Feb 22, 2019
A groundbreaking concussion study has been extended, giving HSU student and faculty researchers the opportunity to expand the scope of research and apply lessons to the entire CSU system.
North Coast Concussion Program Programs Service Coordinator Beth Larson conducts a test in the Biomechanics Lab.The study, conducted locally by HSU’s North Coast Concussion Program, prepares students for careers while serving college athletes and hundreds in the local community, and joins a massive national effort to improve the understanding, diagnosis, and recovery of concussions.
Late last year, the Program was awarded an additional $250,000 to continue its research as part of a national study funded by the NCAA and Department of Defense. Since 2015, the CARE Consortium has seen dozens of universities collect data on more than 50,000 athletes and military cadets, the largest concussion study in history.
Justus Ortega, an HSU Kinesiology professor and Director of the North Coast Concussion Program, says the local scope of the study has grown significantly, and that the next round of funding will allow researchers to continue expanding, while moving the study in new directions.
At its most basic, the Concussion Program has two functions: testing and community service. Researchers invite student-athletes and community members for baseline testing — which provides a sense of their cognitive functioning. Then, if someone receives a concussion, researchers can look back at this data for insights into how it affects them.
The other function, led by the Programs Service Coordinator Beth Larson, is educating the community and reaching out to additional sectors who may benefit from testing. First intended for intercollegiate student-athletes at HSU, the Concussion Program now does testing for club athletes, high school athletes in Humboldt and Del Norte counties, first responders, and others who’ve suffered concussions or are at risk. This, combined with information on best practices with local educators and healthcare professionals, has made it an important resource on the North Coast.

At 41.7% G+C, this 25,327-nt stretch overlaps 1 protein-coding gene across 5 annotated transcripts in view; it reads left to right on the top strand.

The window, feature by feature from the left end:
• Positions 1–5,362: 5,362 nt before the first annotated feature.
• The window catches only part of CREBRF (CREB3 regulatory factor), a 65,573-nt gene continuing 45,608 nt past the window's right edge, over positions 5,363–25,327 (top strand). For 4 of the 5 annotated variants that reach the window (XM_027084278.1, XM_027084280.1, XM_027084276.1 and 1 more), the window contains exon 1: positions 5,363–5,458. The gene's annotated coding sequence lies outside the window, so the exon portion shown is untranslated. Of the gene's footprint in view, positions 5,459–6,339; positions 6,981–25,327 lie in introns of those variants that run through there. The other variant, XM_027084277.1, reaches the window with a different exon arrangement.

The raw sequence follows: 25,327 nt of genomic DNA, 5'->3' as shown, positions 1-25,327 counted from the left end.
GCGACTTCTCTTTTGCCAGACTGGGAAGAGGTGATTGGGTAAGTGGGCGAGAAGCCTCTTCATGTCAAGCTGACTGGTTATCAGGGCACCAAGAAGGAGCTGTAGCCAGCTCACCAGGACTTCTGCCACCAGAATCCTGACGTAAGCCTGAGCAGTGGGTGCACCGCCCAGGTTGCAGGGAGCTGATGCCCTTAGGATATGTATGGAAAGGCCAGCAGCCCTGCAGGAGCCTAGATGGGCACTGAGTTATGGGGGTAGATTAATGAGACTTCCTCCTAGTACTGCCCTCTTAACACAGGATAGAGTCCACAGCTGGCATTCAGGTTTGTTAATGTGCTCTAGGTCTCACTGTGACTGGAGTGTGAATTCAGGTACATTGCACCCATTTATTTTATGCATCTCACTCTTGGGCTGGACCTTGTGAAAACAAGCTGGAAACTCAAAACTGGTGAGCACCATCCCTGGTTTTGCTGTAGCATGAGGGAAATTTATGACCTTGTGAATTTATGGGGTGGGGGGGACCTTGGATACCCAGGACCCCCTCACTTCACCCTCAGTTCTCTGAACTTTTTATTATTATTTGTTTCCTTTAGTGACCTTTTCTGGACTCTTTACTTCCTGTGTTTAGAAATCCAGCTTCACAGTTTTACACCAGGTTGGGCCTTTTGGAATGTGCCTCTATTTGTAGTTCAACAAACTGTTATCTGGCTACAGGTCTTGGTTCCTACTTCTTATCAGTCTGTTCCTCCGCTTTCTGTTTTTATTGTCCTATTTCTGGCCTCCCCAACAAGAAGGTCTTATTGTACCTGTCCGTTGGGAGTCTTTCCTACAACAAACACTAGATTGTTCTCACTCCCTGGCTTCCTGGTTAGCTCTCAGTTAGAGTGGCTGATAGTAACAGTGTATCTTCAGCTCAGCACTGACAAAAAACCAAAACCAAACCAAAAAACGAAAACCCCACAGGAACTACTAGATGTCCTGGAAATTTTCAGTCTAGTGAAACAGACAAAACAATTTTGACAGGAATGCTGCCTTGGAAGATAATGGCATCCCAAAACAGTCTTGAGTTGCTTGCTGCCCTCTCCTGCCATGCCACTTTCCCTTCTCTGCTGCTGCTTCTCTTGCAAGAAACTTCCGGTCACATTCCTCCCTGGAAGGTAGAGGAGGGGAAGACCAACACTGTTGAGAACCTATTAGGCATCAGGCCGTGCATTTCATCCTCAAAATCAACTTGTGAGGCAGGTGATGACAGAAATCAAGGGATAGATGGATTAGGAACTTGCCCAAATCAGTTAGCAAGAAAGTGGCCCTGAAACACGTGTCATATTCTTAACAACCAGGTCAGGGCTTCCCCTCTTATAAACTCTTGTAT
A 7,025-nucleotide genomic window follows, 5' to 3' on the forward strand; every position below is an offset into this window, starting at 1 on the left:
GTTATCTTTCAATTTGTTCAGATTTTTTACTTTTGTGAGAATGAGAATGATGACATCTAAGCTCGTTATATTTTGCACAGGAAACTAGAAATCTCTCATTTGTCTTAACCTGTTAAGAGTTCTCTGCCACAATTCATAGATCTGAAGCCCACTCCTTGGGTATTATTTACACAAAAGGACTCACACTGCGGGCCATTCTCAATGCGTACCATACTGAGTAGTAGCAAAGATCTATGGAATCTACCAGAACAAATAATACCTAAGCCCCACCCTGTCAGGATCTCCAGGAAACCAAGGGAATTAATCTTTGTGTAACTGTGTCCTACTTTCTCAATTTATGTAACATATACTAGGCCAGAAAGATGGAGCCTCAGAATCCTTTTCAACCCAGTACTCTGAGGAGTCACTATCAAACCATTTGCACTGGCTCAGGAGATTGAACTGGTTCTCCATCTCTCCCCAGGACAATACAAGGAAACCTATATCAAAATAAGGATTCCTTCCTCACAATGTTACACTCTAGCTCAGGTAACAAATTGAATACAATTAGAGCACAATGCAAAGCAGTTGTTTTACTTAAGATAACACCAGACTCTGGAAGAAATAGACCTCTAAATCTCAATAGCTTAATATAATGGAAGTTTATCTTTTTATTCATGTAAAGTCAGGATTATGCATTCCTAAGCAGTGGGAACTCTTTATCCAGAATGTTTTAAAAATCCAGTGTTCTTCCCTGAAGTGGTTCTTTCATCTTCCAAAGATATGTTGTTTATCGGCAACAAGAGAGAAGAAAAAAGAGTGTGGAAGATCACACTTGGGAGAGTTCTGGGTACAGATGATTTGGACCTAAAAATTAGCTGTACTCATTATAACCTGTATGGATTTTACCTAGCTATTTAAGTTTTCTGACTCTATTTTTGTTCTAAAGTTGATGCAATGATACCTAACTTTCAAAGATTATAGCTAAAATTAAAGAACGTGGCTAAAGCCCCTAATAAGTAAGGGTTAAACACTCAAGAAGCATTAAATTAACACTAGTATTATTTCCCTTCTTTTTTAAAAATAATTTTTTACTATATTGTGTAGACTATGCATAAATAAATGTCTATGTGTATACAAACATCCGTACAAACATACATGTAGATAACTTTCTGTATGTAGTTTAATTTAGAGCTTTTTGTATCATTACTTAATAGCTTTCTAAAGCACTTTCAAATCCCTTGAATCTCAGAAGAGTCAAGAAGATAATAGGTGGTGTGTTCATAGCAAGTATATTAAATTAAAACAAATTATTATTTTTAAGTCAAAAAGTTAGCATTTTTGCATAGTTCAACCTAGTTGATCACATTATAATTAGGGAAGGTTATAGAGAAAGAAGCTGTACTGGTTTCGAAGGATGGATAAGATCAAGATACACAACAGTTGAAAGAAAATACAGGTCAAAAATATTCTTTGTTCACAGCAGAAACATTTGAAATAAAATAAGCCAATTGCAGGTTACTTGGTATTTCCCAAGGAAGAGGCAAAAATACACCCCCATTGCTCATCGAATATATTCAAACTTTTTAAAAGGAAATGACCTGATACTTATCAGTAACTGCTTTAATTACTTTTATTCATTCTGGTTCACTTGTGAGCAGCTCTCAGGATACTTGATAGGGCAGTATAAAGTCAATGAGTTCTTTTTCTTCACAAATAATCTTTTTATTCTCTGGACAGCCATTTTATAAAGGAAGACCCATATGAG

And it goes beyond there. After a visit from CSU Chancellor Timothy White, Ortega says they began the CSU Concussion Initiative; a collaborative program of assessing concussion protocols throughout the entire university system and consulting other CSU campuses about best practices in concussion management.
Club sports particularly lacked concussion management, Ortega says. “That has changed dramatically in the last few years because of our collaboration with the Chancellor’s Office, CSU Risk Management and the individual campuses.”
Now the Institute coordinates protocol for all 23 campuses, sharing assessment materials, best practices, trainings, and record-keeping methods. It also provides advice on implementation at different campuses.
The research itself has also changed—the entire national consortium is trying to understand recovery more fully, as successful diagnosis tools have been developed. They’re also trying to understand the mechanism of an injury—when, where, and why people are injured. For example, they’ve seen a disproportionate amount of injuries in preseason football—one theory is that athletes play harder when they’re trying to secure a starting position for the season.
Finally, they’re collecting DNA from willing participants in the study, looking to see if genetic identifiers make certain people predisposed to concussions. This, they hope, will allow future athletes a better understanding of their vulnerability to concussion, helping them make choices of sports, play style, and more.
That particular branch of research has caught the attention of Biology students, and student researchers from Biology Professor Amy Sprowles’ Biotechnology Laboratory have collaborated with the program. The program also works with the CNRS Core Research Facility to analyze biomarkers related to concussions. Additionally, psychology students have joined the study, creating an interconnected, interdisciplinary group of researchers.
“They’re influencing the international consensus on concussions,” Ortega says. “Students are seeing the direct impact of their work on real people and integrating research, service to the community, and the curriculum.”
Ortega says the experience has led to success for many graduates of the HSU Concussion Program who have gone onto prestigious graduate programs and medical schools.
“HSU is a great feeder school,” he says. “We’re known for high-level research, service, and collaborations, as well as hands-on skills that graduates need for successfully conducting these kinds of interdisciplinary, multi-dimensional projects.”